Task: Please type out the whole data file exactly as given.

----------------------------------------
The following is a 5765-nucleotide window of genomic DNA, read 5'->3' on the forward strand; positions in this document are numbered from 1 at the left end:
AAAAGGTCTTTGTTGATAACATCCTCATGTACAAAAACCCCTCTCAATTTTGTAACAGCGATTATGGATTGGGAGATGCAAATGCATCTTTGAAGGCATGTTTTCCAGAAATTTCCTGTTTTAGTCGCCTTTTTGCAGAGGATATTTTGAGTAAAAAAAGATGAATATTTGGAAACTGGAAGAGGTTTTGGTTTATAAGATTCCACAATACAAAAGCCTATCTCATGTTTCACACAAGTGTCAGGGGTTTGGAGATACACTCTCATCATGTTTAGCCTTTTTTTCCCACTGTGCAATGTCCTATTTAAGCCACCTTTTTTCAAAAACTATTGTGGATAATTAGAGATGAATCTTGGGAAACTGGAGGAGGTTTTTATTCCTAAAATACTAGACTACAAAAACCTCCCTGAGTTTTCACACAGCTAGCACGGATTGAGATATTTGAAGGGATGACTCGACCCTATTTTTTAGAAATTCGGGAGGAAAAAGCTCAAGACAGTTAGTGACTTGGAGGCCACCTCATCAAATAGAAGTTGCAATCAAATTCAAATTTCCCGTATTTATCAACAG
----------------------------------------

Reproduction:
The following is a 5765-nucleotide window of genomic DNA, read 5'->3' on the forward strand; positions in this document are numbered from 1 at the left end:
AAAAGGTCTTTGTTGATAACATCCTCATGTACAAAAACCCCTCTCAATTTTGTAACAGCGATTATGGATTGGGAGATGCAAATGCATCTTTGAAGGCATGTTTTCCAGAAATTTCCTGTTTTAGTCGCCTTTTTGCAGAGGATATTTTGAGTAAAAAAAGATGAATATTTGGAAACTGGAAGAGGTTTTGGTTTATAAGATTCCACAATACAAAAGCCTATCTCATGTTTCACACAAGTGTCAGGGGTTTGGAGATACACTCTCATCATGTTTAGCCTTTTTTTCCCACTGTGCAATGTCCTATTTAAGCCACCTTTTTTCAAAAACTATTGTGGATAATTAGAGATGAATCTTGGGAAACTGGAGGAGGTTTTTATTCCTAAAATACTAGACTACAAAAACCTCCCTGAGTTTTCACACAGCTAGCACGGATTGAGATATTTGAAGGGATGACTCGACCCTATTTTTTAGAAATTCGGGAGGAAAAAGCTCAAGACAGTTAGTGACTTGGAGGCCACCTCATCAAATAGAAGTTGCAATCAAATTCAAATTTCCCGTATTTATCAACAG